ACD Research Highlight
Aura/OMI measurements show distinct enhancements in NO2 and SO2 amounts over the Canadian oil sands
Upper left: NASA LandSat image showing land changes (white color indicates deforestation) in the region of mining operations.
Upper middle: OMI annual mean tropospheric NO2 vertical column density (VCD) in units of 1015 molec/cm2, averaged over 2005-2010, shown on a 1x1 km2 grid and calculated using an averaging radius of 8 km. Large NO2 emission sources are Syncrude (left black dot) and Suncor (right black dot).
Upper left: OMI summertime mean tropospheric SO2 VCD in units of 1015 molec/cm2, averaged over 2005-2010 shown on a 2x2 km2 grid and calculated using an averaging radius of 24 km. Large SO2 emission sources are Syncrude (left black dot) and Suncor (right black dot).
Lower right: Time series of seasonal OMI NO2 total mass of the NO2 enhancement in tonnes, Also shown is the fit to the time series using a trend model with constant, linear, and annual harmonic terms and the calculated linear trend and trend uncertainties. The rate of emission throughout the year is roughly constant, The seasonality of the NO2 is due to its changing chemical lifetime.
Data from the Ozone Monitoring Instrument (OMI) show distinct enhancements in nitrogen dioxide (NO2) and sulfur dioxide (SO2) over a region of surface mining in the Canadian oil sands.
The oil sands are located in the north-east corner of the province of Alberta, Canada and contain the second largest reserve (after Saudi Arabia) of oil globally. Shown along the top are maps over a portion of the oil sands where extensive surface mining occurs: a NASA LandSat image from 2009 indicating vegetation removal in the region of surface mining (left), OMI mean NO2 (middle), and OMI mean SO2 (right). OMI data were averaged over the period 2005-2010. White values indicate background levels, increasing through yellow-orange, with brown-black the largest. Maximum values clearly correspond to the location of the industrial activity. The time graph shows that NO2 has been increasing at a rate of 10%/year over this period. SO2 trends have not yet been assessed. Maximum NO2 and SO2 values are comparable to those seen over large North American power plants. It is expected that oil production will double and annual capital investments will reach $20B by 2020 further highlighting the need for monitoring pollution in this area. These results make use of improved mapping techniques able to resolve detail down to 10 km. These are the first satellite-based results of pollution over the oil sands.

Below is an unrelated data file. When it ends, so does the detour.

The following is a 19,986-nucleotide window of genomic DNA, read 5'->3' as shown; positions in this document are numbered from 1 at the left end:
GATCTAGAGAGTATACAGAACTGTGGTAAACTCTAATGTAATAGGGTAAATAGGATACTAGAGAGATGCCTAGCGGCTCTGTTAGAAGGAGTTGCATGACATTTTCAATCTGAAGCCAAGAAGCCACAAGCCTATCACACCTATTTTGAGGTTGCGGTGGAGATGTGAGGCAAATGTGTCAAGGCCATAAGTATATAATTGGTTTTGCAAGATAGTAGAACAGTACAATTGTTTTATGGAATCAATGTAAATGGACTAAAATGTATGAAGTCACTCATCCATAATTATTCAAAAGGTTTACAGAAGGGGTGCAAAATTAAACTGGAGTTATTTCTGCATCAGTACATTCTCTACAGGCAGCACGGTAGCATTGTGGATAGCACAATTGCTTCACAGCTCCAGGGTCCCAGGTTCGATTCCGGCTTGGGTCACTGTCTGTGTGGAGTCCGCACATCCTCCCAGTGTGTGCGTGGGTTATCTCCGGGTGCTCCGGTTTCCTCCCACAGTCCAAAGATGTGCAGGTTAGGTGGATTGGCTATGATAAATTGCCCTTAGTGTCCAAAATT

Atmospheric Chemistry & Dynamics: Mission
The principal mission of Atmospheric Chemistry and Dynamics is to understand the behavior of stratospheric ozone and trace gases that influence ozone. Ozone and trace gases such as methane, nitrous oxide, and the chlorofluorocarbons profoundly influence the habitability of the Earth even though together they comprise less than one percent of the Earth's atmosphere. Ozone itself absorbs nearly all the biologically damaging solar ultraviolet radiation before it reaches the Earth's surface. The Clean Air Act of 1977 assigns the responsibility for studying the ozone layer to NASA. Atmospheric Chemistry and Dynamics is the center for ozone and related atmospheric research at the Goddard Space Flight Center.
Questions or Comments
General inquiries about the scientific programs at NASA's Goddard Space Flight Center may be directed to the Center Public Affairs office at 1.301.286.8955
> PAO's Questions and Comments Page